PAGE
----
August 13, 2020

THE LINCOLN STAR

NEWSPAPER / MAGAZINE / PUBLISHER

Where The Water Once Flowed

During all the recent record rains,
some of the analysts, while wringing their hands, tell us that most of the rain that’s falling just flows to the ocean. And though we generally think of Los Angeles as a land that gets all its water afar, such wasn’t always the case. Once, the entire Northeast L.A. – though described as “coastal desert plain,” was a land where streams and
rivers flowed, and where water could be readily obtained. The story of why so much water now goes to the ocean is not a simple story, but to get a full understanding, it’s helpful to turn back the clock 150 years or so, and look at the
water stories of the Northeast.
“Myriad Unnamed Streams” is a
series of historical vignettes by local environmentalist Jane Tsong to show where the water once flowed throughout the Northeast. You can read them at: Water, CA – Jane Tsong explains what happened to the free-flowing water, as the decades rolled by. The totality of her research makes
us look again at our familiar landscape, and realize that lots of water once flowed through the region. Tsong is an artist who took an interest in the waters of Los Angeles after her family first moved to West Los Angeles in 1997. They hear rumors of a freshwater spring by the high school sports field next door. When she visited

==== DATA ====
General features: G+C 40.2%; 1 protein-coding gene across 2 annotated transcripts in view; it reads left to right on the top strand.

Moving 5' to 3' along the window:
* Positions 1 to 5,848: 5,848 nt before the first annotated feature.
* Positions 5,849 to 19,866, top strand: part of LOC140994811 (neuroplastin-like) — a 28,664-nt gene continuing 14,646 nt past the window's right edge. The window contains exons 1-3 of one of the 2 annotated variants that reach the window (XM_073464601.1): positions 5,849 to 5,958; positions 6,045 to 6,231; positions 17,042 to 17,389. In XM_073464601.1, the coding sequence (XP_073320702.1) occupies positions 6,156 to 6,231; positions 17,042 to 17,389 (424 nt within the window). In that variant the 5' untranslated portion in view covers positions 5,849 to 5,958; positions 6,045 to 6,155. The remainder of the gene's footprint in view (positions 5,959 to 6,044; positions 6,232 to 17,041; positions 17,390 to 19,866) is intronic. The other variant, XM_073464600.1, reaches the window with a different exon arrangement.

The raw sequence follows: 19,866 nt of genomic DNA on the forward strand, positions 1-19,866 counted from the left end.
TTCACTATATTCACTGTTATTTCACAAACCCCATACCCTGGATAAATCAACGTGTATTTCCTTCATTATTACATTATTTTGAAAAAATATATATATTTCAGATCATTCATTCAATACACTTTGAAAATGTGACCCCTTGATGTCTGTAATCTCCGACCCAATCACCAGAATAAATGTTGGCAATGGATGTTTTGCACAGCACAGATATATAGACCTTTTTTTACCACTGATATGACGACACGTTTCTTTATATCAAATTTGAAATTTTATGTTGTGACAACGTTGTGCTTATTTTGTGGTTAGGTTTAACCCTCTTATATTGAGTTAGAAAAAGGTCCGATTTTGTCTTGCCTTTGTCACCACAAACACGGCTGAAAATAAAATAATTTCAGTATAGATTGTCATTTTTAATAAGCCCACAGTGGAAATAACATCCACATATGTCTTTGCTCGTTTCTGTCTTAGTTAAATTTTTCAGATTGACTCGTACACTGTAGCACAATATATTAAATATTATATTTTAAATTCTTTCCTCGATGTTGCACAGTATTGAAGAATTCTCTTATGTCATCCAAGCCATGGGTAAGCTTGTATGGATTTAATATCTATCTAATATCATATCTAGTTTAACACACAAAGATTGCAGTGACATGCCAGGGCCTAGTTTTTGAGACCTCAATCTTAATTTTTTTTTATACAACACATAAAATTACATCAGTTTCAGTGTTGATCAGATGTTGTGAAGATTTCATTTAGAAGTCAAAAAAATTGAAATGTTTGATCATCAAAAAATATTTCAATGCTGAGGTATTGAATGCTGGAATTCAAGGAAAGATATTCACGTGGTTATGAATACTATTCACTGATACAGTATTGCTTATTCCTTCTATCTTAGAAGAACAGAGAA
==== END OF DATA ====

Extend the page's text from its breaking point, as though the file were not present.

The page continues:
the site, she was mystified by how the water flowed naturally through a wellgroomed miniature landscape,” before unceremoniously disappearing into a drainage grating.” She later learned that this was the historically significant Kuruvungna Springs, since been revived
by the Tongva people.

She moved to Highland Park in 2003, and discovered many of the stories of local springs, and past streams, that were found all over the Northeast. Tsong was surprised. After all, weren’t we told that this is a desert, and that all our water came from afar? Finding that most of these springs and seeps and streams were never named, and largely unknown today (if they still exist), she began to research these. Along with standard research, she interviewed many people from 2006 through 20098, receiving answers and guidance from Eric Warren and Jessica Hall. Eventually, she catalogued her information on a web site media book, called Water, CA, and presented it as a tour that one could actually take by bicycle. At the very least, pull out a large map now, click on to her website, and re-discover some of the hidden water history of the Northeast. Her tour begins with the intersection of Figueroa Street and the westbound onramp for the 134, once the site of Eagle Rock Creek, now mostly cement. In the 1880s, visitors could have walked in the stream, and found wild roses, blackberries, and tiger lilies, like so many of the mountain streams. With the purchase of much of Eagle Rock Canyon by Henry Huntington, the development swallowed this up so that most residents are barely aware that a stream still flows along the entrance to the Scholl Canyon dump, and is mostly underground near the iconic “eagle rock.” An altered remnant of the creek is still visible behind the businesses located northeast of Colorado and Figueroa, and then the stream is hidden in cement until it flows into the Arroyo Seco.

View of Sparklets Water